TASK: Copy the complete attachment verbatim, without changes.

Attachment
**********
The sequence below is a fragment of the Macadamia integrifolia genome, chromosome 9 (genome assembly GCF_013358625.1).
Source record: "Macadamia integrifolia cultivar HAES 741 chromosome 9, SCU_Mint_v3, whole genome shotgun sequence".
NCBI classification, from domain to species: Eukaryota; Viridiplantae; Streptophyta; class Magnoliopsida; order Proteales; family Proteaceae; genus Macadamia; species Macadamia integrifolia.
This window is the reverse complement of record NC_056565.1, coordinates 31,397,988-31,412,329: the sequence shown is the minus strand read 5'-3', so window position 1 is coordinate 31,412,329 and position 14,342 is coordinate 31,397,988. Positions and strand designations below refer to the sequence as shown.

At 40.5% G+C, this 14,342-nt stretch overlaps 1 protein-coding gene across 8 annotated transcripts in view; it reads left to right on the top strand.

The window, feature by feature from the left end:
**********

The sequence below is a fragment of the Macadamia integrifolia genome, chromosome 9 (genome assembly GCF_013358625.1).
Source record: "Macadamia integrifolia cultivar HAES 741 chromosome 9, SCU_Mint_v3, whole genome shotgun sequence".
NCBI classification, from domain to species: Eukaryota; Viridiplantae; Streptophyta; class Magnoliopsida; order Proteales; family Proteaceae; genus Macadamia; species Macadamia integrifolia.
This window is the reverse complement of record NC_056565.1, coordinates 31,397,988-31,412,329: the sequence shown is the minus strand read 5'-3', so window position 1 is coordinate 31,412,329 and position 14,342 is coordinate 31,397,988. Positions and strand designations below refer to the sequence as shown.

At 40.5% G+C, this 14,342-nt stretch overlaps 1 protein-coding gene across 8 annotated transcripts in view; it reads left to right on the top strand.

The window, feature by feature from the left end: